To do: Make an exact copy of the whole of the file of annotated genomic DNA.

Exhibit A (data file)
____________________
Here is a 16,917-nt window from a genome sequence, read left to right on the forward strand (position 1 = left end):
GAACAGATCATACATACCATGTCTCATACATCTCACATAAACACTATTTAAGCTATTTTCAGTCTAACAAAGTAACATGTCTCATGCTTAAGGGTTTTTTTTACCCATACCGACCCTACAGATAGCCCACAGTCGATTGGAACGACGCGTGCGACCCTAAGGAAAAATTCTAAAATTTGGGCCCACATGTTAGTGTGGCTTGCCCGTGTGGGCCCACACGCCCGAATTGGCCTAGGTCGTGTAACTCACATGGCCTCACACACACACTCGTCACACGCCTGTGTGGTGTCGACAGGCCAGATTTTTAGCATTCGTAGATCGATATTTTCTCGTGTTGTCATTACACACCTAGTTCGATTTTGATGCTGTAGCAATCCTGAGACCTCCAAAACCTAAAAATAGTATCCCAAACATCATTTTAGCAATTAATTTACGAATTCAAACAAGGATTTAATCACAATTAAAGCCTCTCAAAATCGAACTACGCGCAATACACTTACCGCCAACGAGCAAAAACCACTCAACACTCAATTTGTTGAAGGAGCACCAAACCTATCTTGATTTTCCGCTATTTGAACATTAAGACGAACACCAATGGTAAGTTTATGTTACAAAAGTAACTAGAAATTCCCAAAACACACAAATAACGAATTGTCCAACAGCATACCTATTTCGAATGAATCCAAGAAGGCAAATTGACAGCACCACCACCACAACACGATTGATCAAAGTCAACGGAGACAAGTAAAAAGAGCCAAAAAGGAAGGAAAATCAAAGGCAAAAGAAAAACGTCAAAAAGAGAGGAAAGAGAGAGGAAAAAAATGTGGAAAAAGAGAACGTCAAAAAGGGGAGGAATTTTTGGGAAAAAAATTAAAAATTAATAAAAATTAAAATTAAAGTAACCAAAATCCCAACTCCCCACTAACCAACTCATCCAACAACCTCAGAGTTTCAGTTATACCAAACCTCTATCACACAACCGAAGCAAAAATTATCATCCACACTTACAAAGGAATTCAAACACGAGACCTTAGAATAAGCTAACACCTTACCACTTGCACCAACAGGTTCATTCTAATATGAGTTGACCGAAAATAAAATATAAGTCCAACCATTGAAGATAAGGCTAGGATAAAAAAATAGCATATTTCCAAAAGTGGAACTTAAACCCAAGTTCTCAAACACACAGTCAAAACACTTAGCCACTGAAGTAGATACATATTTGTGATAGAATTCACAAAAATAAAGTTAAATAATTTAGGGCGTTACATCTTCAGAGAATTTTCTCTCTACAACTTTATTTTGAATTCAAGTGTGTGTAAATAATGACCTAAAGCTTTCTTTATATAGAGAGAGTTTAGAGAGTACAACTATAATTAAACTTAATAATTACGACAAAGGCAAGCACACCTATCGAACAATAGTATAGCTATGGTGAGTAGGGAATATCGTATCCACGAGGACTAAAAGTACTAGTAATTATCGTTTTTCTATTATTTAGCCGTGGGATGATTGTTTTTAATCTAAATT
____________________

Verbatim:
Here is a 16,917-nt window from a genome sequence, read left to right on the forward strand (position 1 = left end):
GAACAGATCATACATACCATGTCTCATACATCTCACATAAACACTATTTAAGCTATTTTCAGTCTAACAAAGTAACATGTCTCATGCTTAAGGGTTTTTTTTACCCATACCGACCCTACAGATAGCCCACAGTCGATTGGAACGACGCGTGCGACCCTAAGGAAAAATTCTAAAATTTGGGCCCACATGTTAGTGTGGCTTGCCCGTGTGGGCCCACACGCCCGAATTGGCCTAGGTCGTGTAACTCACATGGCCTCACACACACACTCGTCACACGCCTGTGTGGTGTCGACAGGCCAGATTTTTAGCATTCGTAGATCGATATTTTCTCGTGTTGTCATTACACACCTAGTTCGATTTTGATGCTGTAGCAATCCTGAGACCTCCAAAACCTAAAAATAGTATCCCAAACATCATTTTAGCAATTAATTTACGAATTCAAACAAGGATTTAATCACAATTAAAGCCTCTCAAAATCGAACTACGCGCAATACACTTACCGCCAACGAGCAAAAACCACTCAACACTCAATTTGTTGAAGGAGCACCAAACCTATCTTGATTTTCCGCTATTTGAACATTAAGACGAACACCAATGGTAAGTTTATGTTACAAAAGTAACTAGAAATTCCCAAAACACACAAATAACGAATTGTCCAACAGCATACCTATTTCGAATGAATCCAAGAAGGCAAATTGACAGCACCACCACCACAACACGATTGATCAAAGTCAACGGAGACAAGTAAAAAGAGCCAAAAAGGAAGGAAAATCAAAGGCAAAAGAAAAACGTCAAAAAGAGAGGAAAGAGAGAGGAAAAAAATGTGGAAAAAGAGAACGTCAAAAAGGGGAGGAATTTTTGGGAAAAAAATTAAAAATTAATAAAAATTAAAATTAAAGTAACCAAAATCCCAACTCCCCACTAACCAACTCATCCAACAACCTCAGAGTTTCAGTTATACCAAACCTCTATCACACAACCGAAGCAAAAATTATCATCCACACTTACAAAGGAATTCAAACACGAGACCTTAGAATAAGCTAACACCTTACCACTTGCACCAACAGGTTCATTCTAATATGAGTTGACCGAAAATAAAATATAAGTCCAACCATTGAAGATAAGGCTAGGATAAAAAAATAGCATATTTCCAAAAGTGGAACTTAAACCCAAGTTCTCAAACACACAGTCAAAACACTTAGCCACTGAAGTAGATACATATTTGTGATAGAATTCACAAAAATAAAGTTAAATAATTTAGGGCGTTACATCTTCAGAGAATTTTCTCTCTACAACTTTATTTTGAATTCAAGTGTGTGTAAATAATGACCTAAAGCTTTCTTTATATAGAGAGAGTTTAGAGAGTACAACTATAATTAAACTTAATAATTACGACAAAGGCAAGCACACCTATCGAACAATAGTATAGCTATGGTGAGTAGGGAATATCGTATCCACGAGGACTAAAAGTACTAGTAATTATCGTTTTTCTATTATTTAGCCGTGGGATGATTGTTTTTAATCTAAATT